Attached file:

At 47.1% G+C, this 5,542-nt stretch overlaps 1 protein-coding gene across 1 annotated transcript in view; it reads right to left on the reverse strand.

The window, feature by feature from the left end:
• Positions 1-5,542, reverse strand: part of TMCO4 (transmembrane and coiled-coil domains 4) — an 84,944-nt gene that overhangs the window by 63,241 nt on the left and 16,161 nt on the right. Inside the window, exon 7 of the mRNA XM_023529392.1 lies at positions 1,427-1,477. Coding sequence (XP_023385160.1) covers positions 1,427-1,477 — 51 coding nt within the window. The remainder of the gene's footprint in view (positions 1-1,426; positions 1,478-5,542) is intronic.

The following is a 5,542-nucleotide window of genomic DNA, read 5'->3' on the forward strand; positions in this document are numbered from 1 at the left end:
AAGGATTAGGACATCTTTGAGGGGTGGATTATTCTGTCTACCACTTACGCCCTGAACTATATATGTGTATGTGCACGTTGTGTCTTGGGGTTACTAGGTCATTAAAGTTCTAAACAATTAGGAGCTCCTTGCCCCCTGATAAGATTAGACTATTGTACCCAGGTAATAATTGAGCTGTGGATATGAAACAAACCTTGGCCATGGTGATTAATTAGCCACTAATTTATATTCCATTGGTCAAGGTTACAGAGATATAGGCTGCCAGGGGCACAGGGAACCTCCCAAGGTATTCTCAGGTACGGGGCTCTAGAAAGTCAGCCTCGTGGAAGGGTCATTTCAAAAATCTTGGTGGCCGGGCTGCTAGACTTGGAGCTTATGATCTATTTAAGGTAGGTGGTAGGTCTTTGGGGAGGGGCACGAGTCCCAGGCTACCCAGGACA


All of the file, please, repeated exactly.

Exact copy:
At 47.1% G+C, this 5,542-nt stretch overlaps 1 protein-coding gene across 1 annotated transcript in view; it reads right to left on the reverse strand.

The window, feature by feature from the left end:
• Positions 1-5,542, reverse strand: part of TMCO4 (transmembrane and coiled-coil domains 4) — an 84,944-nt gene that overhangs the window by 63,241 nt on the left and 16,161 nt on the right. Inside the window, exon 7 of the mRNA XM_023529392.1 lies at positions 1,427-1,477. Coding sequence (XP_023385160.1) covers positions 1,427-1,477 — 51 coding nt within the window. The remainder of the gene's footprint in view (positions 1-1,426; positions 1,478-5,542) is intronic.

The following is a 5,542-nucleotide window of genomic DNA, read 5'->3' on the forward strand; positions in this document are numbered from 1 at the left end:
AAGGATTAGGACATCTTTGAGGGGTGGATTATTCTGTCTACCACTTACGCCCTGAACTATATATGTGTATGTGCACGTTGTGTCTTGGGGTTACTAGGTCATTAAAGTTCTAAACAATTAGGAGCTCCTTGCCCCCTGATAAGATTAGACTATTGTACCCAGGTAATAATTGAGCTGTGGATATGAAACAAACCTTGGCCATGGTGATTAATTAGCCACTAATTTATATTCCATTGGTCAAGGTTACAGAGATATAGGCTGCCAGGGGCACAGGGAACCTCCCAAGGTATTCTCAGGTACGGGGCTCTAGAAAGTCAGCCTCGTGGAAGGGTCATTTCAAAAATCTTGGTGGCCGGGCTGCTAGACTTGGAGCTTATGATCTATTTAAGGTAGGTGGTAGGTCTTTGGGGAGGGGCACGAGTCCCAGGCTACCCAGGACA